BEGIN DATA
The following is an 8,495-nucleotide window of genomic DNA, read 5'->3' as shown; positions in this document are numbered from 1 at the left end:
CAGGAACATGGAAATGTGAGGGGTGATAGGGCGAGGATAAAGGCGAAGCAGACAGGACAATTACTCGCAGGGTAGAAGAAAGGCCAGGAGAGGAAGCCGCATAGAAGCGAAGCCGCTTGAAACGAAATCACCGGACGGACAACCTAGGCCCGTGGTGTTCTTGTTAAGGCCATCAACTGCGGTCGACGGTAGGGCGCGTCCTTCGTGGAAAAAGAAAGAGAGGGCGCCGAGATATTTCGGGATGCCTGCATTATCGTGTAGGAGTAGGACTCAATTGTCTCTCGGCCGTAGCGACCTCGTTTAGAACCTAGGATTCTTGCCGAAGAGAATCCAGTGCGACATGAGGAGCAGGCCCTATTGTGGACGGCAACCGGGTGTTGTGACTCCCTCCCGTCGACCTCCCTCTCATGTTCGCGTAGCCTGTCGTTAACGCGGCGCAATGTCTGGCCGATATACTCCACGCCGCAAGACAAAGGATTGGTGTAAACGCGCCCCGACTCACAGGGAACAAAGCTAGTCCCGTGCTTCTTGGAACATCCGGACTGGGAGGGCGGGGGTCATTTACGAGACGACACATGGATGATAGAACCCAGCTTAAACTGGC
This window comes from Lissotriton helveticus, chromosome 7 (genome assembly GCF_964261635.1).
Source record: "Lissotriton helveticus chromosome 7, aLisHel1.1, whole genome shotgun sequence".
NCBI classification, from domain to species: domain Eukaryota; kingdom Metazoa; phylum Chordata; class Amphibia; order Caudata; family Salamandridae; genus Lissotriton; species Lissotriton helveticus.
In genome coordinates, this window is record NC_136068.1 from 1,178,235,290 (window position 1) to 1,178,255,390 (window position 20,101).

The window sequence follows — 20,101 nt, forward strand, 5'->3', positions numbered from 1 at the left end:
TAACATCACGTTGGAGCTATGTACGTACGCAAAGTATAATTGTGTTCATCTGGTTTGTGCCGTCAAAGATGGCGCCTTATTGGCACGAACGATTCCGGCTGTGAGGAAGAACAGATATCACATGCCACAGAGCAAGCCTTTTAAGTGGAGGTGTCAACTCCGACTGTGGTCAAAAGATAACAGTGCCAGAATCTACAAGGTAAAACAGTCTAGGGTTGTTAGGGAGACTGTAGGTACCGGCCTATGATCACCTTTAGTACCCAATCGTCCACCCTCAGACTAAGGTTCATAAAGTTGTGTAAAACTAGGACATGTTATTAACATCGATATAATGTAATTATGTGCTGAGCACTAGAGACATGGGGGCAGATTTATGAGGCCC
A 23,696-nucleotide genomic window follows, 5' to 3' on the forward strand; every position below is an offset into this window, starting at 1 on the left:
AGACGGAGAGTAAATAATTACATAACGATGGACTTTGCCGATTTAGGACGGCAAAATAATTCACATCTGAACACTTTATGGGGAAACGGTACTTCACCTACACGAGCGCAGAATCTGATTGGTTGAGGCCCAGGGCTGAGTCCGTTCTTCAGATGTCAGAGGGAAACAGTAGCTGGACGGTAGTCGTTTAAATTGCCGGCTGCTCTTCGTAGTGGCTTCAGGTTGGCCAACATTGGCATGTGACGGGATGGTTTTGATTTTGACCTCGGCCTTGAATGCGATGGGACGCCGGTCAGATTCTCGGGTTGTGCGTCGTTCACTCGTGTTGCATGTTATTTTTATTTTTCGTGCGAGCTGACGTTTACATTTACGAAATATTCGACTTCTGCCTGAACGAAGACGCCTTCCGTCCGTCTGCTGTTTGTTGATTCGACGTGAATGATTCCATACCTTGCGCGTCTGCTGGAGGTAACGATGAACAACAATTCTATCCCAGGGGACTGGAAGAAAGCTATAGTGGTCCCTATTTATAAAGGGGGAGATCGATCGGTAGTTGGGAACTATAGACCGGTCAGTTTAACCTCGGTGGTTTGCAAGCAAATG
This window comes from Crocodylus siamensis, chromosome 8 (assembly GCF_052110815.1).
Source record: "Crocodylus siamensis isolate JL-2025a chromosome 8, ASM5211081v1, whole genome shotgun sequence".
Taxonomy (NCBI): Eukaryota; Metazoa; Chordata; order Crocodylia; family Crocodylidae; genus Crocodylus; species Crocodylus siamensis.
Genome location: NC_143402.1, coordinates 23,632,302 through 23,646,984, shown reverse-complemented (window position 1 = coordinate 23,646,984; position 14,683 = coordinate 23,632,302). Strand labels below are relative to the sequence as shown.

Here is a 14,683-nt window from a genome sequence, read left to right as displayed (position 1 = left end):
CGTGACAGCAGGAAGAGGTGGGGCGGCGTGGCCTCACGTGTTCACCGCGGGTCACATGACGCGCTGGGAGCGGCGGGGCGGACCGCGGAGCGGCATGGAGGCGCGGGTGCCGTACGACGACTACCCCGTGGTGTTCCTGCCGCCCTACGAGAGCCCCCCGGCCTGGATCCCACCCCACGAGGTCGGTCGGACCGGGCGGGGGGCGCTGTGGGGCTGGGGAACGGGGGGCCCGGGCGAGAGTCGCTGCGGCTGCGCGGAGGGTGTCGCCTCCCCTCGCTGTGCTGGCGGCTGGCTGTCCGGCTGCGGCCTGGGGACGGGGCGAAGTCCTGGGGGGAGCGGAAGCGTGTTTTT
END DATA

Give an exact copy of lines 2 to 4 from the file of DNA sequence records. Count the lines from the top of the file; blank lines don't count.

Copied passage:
CAGGAACATGGAAATGTGAGGGGTGATAGGGCGAGGATAAAGGCGAAGCAGACAGGACAATTACTCGCAGGGTAGAAGAAAGGCCAGGAGAGGAAGCCGCATAGAAGCGAAGCCGCTTGAAACGAAATCACCGGACGGACAACCTAGGCCCGTGGTGTTCTTGTTAAGGCCATCAACTGCGGTCGACGGTAGGGCGCGTCCTTCGTGGAAAAAGAAAGAGAGGGCGCCGAGATATTTCGGGATGCCTGCATTATCGTGTAGGAGTAGGACTCAATTGTCTCTCGGCCGTAGCGACCTCGTTTAGAACCTAGGATTCTTGCCGAAGAGAATCCAGTGCGACATGAGGAGCAGGCCCTATTGTGGACGGCAACCGGGTGTTGTGACTCCCTCCCGTCGACCTCCCTCTCATGTTCGCGTAGCCTGTCGTTAACGCGGCGCAATGTCTGGCCGATATACTCCACGCCGCAAGACAAAGGATTGGTGTAAACGCGCCCCGACTCACAGGGAACAAAGCTAGTCCCGTGCTTCTTGGAACATCCGGACTGGGAGGGCGGGGGTCATTTACGAGACGACACATGGATGATAGAACCCAGCTTAAACTGGC
This window comes from Lissotriton helveticus, chromosome 7 (genome assembly GCF_964261635.1).
Source record: "Lissotriton helveticus chromosome 7, aLisHel1.1, whole genome shotgun sequence".